WRF grant for United Water's VOC membrane research

The Water Research Foundation has awarded a grant to US water utility United Water to evaluate the use of water-resistant membranes to remove volatile organic compounds (VOCs) from drinking water.

The Water Research Foundation will contribute US$ 175,000 and Suez Environnement, United Water's parent company, will contribute US$ 200,000. Another US$ 148,000 of in‑kind contributions will be made by project team members.

Previous testing by United Water has shown that using low-cost membrane technology is effective in removing potentially harmful chemicals such as VOCs. They include tetrachloroethylene, used in dry cleaning; radon, a colorless, odorless, naturally occurring gas formed from the disintegration of radium; and trihalomethanes, a byproduct of water chlorination. The objective of this project is to better understand how the membrane works and what is needed to maintain it.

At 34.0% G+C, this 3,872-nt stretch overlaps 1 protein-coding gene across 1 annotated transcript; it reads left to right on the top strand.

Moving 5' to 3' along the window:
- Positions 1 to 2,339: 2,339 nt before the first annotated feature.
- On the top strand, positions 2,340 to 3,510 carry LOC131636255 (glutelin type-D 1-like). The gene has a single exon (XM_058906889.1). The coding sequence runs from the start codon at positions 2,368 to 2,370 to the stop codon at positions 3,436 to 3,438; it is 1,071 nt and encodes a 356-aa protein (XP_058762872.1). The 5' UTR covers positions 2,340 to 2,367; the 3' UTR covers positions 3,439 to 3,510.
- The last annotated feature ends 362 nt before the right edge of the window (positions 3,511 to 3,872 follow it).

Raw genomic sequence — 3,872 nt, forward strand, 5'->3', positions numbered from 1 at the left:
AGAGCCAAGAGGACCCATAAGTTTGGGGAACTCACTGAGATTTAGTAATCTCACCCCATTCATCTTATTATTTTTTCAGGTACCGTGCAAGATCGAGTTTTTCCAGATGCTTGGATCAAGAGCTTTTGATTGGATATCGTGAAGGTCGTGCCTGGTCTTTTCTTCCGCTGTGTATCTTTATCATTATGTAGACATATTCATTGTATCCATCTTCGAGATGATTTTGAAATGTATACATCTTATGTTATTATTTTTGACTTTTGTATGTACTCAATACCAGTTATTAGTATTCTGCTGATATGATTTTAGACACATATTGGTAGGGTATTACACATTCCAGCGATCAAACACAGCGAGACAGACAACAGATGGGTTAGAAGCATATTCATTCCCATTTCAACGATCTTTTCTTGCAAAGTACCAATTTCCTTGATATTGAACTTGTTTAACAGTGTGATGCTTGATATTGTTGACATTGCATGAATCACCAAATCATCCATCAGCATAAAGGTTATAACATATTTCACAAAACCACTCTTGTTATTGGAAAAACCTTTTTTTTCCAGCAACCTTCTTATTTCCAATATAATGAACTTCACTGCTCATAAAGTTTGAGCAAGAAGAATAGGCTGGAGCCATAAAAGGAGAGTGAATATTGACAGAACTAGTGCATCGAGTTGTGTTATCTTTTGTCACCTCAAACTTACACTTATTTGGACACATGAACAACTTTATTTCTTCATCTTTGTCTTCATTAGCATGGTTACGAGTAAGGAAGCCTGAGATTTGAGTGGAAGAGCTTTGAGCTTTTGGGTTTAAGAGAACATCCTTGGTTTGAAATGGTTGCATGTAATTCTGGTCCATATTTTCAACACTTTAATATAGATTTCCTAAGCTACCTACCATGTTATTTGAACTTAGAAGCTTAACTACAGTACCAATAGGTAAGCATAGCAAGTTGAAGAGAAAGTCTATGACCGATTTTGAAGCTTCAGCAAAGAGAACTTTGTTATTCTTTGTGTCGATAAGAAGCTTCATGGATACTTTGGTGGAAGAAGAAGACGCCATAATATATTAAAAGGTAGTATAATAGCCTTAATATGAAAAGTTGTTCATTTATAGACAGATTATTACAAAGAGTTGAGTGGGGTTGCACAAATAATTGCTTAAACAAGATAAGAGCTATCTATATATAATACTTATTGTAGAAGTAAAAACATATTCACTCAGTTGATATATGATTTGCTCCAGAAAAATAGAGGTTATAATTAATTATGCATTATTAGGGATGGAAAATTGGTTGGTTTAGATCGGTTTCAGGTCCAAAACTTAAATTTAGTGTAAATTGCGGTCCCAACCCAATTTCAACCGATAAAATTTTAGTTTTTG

Other teams in the research project are: Confluence Engineering Group, LLC of Seattle, Washington; Williams McCarron Inc of Long Beach, California; the City of Redmond's Sammamish Plateau Water & Sewer District; the US Bureau of Water Reclamation; the Suffolk County Water Authority in Long Island, New York; and Layne Christensen, Mission Woods, Kansas.

"The grant will offer us an opportunity to achieve progress in advanced treatment of surface water and groundwater resources in order to protect them, while mitigating the impacts of climate change on the water cycle," said Bertrand Camus, CEO of United Water.

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